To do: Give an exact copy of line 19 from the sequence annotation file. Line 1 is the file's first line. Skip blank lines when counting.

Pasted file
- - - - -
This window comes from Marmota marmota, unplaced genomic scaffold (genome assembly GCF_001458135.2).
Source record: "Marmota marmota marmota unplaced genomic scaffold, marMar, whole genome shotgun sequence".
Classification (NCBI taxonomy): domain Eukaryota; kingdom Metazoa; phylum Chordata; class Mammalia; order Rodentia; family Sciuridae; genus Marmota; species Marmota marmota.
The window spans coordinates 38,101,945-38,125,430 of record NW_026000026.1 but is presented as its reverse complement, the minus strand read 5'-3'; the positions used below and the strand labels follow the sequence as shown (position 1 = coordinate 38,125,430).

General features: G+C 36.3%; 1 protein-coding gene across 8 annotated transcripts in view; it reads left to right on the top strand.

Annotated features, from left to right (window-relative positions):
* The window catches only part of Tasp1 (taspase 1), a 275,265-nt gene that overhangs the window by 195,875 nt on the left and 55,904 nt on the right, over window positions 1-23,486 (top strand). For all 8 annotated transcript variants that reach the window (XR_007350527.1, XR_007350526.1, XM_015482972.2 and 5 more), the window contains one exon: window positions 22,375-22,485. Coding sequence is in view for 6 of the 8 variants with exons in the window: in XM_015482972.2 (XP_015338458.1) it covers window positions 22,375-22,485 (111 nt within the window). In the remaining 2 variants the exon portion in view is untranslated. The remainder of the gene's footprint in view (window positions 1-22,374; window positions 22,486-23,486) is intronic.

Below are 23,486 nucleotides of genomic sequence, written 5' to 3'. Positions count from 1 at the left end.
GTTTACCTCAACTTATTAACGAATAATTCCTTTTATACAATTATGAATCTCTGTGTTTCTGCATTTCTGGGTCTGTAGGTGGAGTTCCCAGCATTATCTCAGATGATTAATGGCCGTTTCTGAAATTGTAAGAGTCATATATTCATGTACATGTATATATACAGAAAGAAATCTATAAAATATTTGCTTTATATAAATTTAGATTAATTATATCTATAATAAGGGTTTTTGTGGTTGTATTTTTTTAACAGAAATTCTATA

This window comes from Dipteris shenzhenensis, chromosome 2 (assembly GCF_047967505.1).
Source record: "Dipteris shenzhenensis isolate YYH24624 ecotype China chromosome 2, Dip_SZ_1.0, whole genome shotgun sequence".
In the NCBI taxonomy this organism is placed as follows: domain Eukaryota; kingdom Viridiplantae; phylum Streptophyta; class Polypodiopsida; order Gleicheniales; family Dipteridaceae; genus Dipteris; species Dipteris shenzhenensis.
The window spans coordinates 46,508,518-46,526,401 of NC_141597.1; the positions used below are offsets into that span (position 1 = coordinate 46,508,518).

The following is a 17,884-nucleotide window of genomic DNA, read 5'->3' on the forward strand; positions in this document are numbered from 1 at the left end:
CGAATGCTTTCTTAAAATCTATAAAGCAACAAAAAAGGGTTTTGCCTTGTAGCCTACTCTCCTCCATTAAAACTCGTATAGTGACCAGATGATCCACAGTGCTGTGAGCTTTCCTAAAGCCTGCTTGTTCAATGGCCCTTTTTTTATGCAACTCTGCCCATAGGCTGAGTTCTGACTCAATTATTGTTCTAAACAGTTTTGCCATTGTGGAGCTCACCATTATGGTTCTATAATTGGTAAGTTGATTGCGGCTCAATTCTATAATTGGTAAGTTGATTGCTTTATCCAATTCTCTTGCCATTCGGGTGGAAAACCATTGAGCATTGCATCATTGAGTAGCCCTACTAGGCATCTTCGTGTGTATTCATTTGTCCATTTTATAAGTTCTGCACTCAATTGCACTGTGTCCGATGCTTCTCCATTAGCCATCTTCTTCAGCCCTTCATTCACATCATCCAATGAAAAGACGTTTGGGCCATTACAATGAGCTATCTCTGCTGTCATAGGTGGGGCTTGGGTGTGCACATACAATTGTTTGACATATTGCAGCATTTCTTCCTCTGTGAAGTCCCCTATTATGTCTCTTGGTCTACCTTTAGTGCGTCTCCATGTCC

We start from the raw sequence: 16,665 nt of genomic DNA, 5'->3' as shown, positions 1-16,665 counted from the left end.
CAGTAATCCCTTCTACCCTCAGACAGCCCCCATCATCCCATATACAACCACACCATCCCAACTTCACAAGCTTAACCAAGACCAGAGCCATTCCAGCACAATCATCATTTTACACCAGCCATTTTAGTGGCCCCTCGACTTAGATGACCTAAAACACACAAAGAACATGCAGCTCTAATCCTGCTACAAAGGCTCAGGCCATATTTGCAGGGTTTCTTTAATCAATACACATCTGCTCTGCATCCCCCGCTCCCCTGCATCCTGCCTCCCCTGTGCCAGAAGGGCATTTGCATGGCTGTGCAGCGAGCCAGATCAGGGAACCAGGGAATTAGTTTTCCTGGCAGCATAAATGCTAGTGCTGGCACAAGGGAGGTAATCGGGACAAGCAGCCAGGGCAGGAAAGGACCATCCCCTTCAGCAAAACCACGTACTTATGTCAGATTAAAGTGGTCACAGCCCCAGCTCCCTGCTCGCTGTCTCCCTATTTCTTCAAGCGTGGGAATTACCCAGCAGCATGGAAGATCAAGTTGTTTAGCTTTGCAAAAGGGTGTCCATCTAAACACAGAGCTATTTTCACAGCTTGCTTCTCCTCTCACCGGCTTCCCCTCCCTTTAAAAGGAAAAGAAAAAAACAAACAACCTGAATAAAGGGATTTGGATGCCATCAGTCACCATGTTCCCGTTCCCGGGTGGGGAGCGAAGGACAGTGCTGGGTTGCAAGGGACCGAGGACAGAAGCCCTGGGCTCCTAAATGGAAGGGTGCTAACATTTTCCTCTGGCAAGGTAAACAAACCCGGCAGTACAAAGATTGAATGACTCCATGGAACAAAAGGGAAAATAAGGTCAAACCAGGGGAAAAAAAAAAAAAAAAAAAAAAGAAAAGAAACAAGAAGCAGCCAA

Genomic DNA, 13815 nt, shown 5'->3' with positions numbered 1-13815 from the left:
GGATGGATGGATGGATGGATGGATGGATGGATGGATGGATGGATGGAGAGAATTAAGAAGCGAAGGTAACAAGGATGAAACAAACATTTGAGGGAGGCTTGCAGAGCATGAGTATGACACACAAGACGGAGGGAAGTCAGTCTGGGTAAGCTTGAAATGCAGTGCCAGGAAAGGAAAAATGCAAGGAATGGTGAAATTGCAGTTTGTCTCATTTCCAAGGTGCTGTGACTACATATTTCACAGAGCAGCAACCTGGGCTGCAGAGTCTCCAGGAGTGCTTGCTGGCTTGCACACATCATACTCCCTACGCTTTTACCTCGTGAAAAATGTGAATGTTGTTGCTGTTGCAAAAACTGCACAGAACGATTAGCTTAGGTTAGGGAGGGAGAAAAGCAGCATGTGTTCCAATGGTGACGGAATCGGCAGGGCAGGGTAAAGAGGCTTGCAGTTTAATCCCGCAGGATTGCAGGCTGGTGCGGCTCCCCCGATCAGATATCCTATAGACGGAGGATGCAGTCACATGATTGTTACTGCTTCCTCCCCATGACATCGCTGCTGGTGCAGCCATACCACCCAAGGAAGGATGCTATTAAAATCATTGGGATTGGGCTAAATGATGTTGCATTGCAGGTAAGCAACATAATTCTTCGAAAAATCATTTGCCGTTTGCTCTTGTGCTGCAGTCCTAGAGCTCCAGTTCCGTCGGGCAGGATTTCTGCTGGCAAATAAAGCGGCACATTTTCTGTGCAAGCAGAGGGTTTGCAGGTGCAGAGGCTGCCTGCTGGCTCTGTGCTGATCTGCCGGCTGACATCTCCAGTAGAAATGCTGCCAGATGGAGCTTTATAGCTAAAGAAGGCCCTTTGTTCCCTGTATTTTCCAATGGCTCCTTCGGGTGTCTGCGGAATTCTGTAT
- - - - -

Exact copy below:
GGATGGATGGATGGATGGATGGATGGATGGATGGATGGATGGATGGAGAGAATTAAGAAGCGAAGGTAACAAGGATGAAACAAACATTTGAGGGAGGCTTGCAGAGCATGAGTATGACACACAAGACGGAGGGAAGTCAGTCTGGGTAAGCTTGAAATGCAGTGCCAGGAAAGGAAAAATGCAAGGAATGGTGAAATTGCAGTTTGTCTCATTTCCAAGGTGCTGTGACTACATATTTCACAGAGCAGCAACCTGGGCTGCAGAGTCTCCAGGAGTGCTTGCTGGCTTGCACACATCATACTCCCTACGCTTTTACCTCGTGAAAAATGTGAATGTTGTTGCTGTTGCAAAAACTGCACAGAACGATTAGCTTAGGTTAGGGAGGGAGAAAAGCAGCATGTGTTCCAATGGTGACGGAATCGGCAGGGCAGGGTAAAGAGGCTTGCAGTTTAATCCCGCAGGATTGCAGGCTGGTGCGGCTCCCCCGATCAGATATCCTATAGACGGAGGATGCAGTCACATGATTGTTACTGCTTCCTCCCCATGACATCGCTGCTGGTGCAGCCATACCACCCAAGGAAGGATGCTATTAAAATCATTGGGATTGGGCTAAATGATGTTGCATTGCAGGTAAGCAACATAATTCTTCGAAAAATCATTTGCCGTTTGCTCTTGTGCTGCAGTCCTAGAGCTCCAGTTCCGTCGGGCAGGATTTCTGCTGGCAAATAAAGCGGCACATTTTCTGTGCAAGCAGAGGGTTTGCAGGTGCAGAGGCTGCCTGCTGGCTCTGTGCTGATCTGCCGGCTGACATCTCCAGTAGAAATGCTGCCAGATGGAGCTTTATAGCTAAAGAAGGCCCTTTGTTCCCTGTATTTTCCAATGGCTCCTTCGGGTGTCTGCGGAATTCTGTAT